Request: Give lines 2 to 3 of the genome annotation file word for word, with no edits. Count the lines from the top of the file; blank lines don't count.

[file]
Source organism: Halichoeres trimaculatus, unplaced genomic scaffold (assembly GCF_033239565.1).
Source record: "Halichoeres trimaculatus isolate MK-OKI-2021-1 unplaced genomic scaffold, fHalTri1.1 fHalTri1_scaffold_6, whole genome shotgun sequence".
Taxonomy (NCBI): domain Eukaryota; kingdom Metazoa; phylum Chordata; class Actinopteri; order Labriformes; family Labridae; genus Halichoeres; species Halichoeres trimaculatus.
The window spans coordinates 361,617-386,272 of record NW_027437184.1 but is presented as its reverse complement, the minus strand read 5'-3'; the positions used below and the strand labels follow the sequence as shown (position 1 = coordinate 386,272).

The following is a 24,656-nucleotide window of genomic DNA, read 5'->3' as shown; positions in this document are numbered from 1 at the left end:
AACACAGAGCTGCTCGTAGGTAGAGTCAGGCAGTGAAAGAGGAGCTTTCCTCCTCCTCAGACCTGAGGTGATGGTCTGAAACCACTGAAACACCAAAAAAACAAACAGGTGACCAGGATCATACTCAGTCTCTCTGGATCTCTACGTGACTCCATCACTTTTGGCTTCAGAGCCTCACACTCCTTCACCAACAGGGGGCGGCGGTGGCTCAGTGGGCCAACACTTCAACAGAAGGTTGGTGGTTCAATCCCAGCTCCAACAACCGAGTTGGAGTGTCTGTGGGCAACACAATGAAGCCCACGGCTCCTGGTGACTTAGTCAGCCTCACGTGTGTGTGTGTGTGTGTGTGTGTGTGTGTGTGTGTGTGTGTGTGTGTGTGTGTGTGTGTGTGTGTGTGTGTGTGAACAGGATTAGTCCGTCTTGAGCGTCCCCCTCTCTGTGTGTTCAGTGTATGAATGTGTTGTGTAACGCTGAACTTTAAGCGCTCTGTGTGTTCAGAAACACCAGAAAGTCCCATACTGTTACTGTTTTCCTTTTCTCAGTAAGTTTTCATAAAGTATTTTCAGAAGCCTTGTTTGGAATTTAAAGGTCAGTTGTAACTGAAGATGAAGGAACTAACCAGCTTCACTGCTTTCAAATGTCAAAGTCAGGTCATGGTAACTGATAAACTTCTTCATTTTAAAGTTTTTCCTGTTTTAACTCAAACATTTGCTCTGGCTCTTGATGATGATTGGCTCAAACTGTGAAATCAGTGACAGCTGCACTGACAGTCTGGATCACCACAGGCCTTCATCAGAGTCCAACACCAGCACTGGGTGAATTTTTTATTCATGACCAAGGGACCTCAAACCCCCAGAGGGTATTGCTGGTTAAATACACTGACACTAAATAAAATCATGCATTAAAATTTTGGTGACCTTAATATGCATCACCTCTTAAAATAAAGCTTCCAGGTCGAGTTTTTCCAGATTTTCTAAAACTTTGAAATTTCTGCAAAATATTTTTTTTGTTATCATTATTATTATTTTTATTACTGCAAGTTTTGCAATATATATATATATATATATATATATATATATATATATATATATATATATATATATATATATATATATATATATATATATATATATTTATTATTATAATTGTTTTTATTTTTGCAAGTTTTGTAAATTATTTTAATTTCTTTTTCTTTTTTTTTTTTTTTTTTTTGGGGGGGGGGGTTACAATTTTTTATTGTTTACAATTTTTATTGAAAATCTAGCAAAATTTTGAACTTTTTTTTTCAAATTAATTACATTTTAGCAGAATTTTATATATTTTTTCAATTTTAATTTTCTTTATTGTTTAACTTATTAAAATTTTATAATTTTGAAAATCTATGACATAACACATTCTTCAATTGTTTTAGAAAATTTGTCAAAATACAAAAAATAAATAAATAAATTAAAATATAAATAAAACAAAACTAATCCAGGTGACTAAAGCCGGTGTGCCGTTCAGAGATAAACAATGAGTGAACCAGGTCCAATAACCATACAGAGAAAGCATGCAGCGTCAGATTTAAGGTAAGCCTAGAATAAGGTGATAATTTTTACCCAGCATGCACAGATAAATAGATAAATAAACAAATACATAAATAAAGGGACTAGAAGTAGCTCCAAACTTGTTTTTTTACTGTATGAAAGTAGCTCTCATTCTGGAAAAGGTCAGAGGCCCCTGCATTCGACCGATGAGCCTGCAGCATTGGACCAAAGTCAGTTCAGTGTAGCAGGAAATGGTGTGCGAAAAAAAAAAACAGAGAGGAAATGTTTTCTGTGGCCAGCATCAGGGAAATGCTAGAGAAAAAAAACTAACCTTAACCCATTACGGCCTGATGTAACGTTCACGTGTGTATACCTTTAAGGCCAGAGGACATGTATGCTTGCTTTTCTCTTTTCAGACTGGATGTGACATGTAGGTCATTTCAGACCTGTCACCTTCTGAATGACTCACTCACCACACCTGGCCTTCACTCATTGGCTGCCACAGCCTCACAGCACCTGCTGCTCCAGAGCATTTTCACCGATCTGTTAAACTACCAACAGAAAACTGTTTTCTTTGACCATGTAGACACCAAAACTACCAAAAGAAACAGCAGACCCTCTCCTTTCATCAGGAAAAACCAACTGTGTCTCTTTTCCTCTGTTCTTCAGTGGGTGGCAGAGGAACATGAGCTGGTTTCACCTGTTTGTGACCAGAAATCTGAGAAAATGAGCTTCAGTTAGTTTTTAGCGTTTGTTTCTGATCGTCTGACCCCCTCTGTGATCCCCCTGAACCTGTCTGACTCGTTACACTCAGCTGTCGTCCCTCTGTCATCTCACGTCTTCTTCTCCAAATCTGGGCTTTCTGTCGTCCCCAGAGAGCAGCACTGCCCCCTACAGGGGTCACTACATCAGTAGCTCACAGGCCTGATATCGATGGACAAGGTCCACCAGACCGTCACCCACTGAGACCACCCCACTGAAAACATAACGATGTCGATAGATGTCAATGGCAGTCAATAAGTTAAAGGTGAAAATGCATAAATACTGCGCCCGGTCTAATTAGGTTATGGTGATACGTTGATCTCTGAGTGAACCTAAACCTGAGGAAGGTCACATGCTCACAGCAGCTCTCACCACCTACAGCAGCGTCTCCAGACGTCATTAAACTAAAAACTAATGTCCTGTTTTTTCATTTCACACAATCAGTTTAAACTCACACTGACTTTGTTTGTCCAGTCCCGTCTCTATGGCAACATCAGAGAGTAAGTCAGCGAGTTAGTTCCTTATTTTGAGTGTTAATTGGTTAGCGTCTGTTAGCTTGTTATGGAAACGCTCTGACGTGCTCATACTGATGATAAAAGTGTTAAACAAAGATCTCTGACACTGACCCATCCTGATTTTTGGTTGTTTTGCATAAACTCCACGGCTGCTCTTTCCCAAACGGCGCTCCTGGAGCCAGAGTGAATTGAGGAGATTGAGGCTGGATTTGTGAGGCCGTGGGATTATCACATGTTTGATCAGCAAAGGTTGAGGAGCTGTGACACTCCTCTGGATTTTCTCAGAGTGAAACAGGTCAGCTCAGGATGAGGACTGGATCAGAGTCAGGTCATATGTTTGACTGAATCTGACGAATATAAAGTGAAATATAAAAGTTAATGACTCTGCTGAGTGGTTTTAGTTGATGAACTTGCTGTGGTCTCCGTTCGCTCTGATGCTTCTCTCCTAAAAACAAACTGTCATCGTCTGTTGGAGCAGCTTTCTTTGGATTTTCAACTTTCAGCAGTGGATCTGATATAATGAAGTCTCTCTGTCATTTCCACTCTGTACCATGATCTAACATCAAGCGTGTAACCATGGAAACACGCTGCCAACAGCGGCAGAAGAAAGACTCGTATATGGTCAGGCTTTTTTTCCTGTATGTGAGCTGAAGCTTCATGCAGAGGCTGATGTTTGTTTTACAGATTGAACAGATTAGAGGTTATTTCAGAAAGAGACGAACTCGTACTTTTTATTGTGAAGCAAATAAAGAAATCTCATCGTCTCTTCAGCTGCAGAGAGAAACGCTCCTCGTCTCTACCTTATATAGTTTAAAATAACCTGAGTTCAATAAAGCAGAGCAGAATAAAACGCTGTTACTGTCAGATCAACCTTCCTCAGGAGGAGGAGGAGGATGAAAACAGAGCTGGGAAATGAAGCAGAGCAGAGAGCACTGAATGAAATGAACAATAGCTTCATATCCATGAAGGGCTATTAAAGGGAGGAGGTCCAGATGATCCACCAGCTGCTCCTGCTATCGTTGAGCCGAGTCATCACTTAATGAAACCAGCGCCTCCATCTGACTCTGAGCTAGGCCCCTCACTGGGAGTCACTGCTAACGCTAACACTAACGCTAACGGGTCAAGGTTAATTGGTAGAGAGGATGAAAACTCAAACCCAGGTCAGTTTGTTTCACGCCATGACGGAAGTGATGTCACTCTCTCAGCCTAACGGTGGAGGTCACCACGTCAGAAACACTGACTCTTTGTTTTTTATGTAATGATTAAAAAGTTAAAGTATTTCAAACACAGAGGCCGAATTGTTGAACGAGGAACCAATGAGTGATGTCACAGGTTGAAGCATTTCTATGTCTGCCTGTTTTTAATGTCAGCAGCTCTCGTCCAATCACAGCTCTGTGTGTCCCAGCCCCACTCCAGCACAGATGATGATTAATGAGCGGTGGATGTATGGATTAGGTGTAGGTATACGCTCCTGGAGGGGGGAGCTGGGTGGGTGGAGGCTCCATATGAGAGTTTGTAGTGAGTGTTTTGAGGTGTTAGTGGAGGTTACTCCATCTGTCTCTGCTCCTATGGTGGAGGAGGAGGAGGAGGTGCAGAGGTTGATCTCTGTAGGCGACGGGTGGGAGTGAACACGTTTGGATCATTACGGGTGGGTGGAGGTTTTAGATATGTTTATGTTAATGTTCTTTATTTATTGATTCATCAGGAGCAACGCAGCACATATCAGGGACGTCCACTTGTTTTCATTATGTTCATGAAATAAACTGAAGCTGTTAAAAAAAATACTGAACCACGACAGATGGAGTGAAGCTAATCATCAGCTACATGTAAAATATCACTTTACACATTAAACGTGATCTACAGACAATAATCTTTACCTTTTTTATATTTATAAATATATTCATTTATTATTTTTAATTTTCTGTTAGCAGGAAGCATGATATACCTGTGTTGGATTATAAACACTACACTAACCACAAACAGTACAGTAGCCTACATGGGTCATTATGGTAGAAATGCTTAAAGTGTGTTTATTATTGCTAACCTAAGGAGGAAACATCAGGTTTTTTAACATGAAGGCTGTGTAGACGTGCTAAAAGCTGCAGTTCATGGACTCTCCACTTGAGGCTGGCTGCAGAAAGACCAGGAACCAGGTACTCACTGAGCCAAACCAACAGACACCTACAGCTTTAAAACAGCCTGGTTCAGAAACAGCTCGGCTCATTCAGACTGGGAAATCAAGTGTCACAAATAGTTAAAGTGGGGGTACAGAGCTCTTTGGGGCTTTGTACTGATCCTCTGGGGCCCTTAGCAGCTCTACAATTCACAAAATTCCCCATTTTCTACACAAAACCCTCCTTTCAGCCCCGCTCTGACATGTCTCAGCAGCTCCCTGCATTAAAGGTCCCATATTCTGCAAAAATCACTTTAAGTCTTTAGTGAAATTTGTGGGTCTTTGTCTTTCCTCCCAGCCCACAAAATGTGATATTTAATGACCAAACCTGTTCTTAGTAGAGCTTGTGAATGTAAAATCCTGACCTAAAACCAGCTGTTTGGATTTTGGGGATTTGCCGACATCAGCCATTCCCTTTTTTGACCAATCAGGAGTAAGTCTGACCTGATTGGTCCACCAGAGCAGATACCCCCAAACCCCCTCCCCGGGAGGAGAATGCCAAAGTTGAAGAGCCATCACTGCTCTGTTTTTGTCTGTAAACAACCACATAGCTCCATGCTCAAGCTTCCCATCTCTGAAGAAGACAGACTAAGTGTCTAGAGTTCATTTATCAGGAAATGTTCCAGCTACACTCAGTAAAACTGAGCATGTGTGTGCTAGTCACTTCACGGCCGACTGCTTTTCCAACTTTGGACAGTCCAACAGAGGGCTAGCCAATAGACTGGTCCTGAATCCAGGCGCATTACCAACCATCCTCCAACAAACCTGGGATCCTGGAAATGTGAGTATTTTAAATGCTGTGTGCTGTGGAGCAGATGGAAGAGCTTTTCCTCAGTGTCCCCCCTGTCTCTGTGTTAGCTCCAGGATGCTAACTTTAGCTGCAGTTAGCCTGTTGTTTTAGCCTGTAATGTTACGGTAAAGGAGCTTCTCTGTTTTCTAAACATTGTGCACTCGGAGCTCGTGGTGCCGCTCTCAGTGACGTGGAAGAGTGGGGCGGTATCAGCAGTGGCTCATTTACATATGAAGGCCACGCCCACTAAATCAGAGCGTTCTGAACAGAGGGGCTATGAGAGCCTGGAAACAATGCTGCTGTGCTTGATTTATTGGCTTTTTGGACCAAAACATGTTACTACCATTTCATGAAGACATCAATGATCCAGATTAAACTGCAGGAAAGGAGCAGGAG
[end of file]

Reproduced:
Source record: "Halichoeres trimaculatus isolate MK-OKI-2021-1 unplaced genomic scaffold, fHalTri1.1 fHalTri1_scaffold_6, whole genome shotgun sequence".
Taxonomy (NCBI): domain Eukaryota; kingdom Metazoa; phylum Chordata; class Actinopteri; order Labriformes; family Labridae; genus Halichoeres; species Halichoeres trimaculatus.